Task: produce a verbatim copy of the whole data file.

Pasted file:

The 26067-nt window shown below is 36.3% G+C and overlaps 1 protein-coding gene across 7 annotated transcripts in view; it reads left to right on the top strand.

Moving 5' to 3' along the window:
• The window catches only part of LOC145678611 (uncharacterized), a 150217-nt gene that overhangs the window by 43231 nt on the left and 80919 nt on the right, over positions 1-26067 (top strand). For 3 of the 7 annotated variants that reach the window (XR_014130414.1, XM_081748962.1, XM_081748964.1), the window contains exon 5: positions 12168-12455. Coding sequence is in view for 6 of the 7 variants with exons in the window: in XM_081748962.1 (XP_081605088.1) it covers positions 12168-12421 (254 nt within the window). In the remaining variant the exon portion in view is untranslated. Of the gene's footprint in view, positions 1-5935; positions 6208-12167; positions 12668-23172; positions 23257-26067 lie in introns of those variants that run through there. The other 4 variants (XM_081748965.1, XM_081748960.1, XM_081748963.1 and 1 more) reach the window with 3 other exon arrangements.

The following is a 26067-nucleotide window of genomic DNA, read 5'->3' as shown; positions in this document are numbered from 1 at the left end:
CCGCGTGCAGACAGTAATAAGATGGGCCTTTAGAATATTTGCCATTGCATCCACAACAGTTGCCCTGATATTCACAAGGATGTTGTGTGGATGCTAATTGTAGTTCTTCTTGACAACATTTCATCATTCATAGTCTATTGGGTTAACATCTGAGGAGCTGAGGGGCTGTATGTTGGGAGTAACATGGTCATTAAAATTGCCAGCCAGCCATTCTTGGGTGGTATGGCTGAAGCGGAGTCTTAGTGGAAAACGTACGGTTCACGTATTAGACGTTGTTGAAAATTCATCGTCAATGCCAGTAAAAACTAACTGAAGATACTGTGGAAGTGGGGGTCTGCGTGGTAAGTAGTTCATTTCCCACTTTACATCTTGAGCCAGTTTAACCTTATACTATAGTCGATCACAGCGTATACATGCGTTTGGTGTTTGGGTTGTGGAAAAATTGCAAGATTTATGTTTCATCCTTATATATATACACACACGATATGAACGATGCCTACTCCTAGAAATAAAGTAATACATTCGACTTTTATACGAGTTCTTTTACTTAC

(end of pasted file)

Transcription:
The 26067-nt window shown below is 36.3% G+C and overlaps 1 protein-coding gene across 7 annotated transcripts in view; it reads left to right on the top strand.

Moving 5' to 3' along the window:
• The window catches only part of LOC145678611 (uncharacterized), a 150217-nt gene that overhangs the window by 43231 nt on the left and 80919 nt on the right, over positions 1-26067 (top strand). For 3 of the 7 annotated variants that reach the window (XR_014130414.1, XM_081748962.1, XM_081748964.1), the window contains exon 5: positions 12168-12455. Coding sequence is in view for 6 of the 7 variants with exons in the window: in XM_081748962.1 (XP_081605088.1) it covers positions 12168-12421 (254 nt within the window). In the remaining variant the exon portion in view is untranslated. Of the gene's footprint in view, positions 1-5935; positions 6208-12167; positions 12668-23172; positions 23257-26067 lie in introns of those variants that run through there. The other 4 variants (XM_081748965.1, XM_081748960.1, XM_081748963.1 and 1 more) reach the window with 3 other exon arrangements.

The following is a 26067-nucleotide window of genomic DNA, read 5'->3' as shown; positions in this document are numbered from 1 at the left end:
CCGCGTGCAGACAGTAATAAGATGGGCCTTTAGAATATTTGCCATTGCATCCACAACAGTTGCCCTGATATTCACAAGGATGTTGTGTGGATGCTAATTGTAGTTCTTCTTGACAACATTTCATCATTCATAGTCTATTGGGTTAACATCTGAGGAGCTGAGGGGCTGTATGTTGGGAGTAACATGGTCATTAAAATTGCCAGCCAGCCATTCTTGGGTGGTATGGCTGAAGCGGAGTCTTAGTGGAAAACGTACGGTTCACGTATTAGACGTTGTTGAAAATTCATCGTCAATGCCAGTAAAAACTAACTGAAGATACTGTGGAAGTGGGGGTCTGCGTGGTAAGTAGTTCATTTCCCACTTTACATCTTGAGCCAGTTTAACCTTATACTATAGTCGATCACAGCGTATACATGCGTTTGGTGTTTGGGTTGTGGAAAAATTGCAAGATTTATGTTTCATCCTTATATATATACACACACGATATGAACGATGCCTACTCCTAGAAATAAAGTAATACATTCGACTTTTATACGAGTTCTTTTACTTAC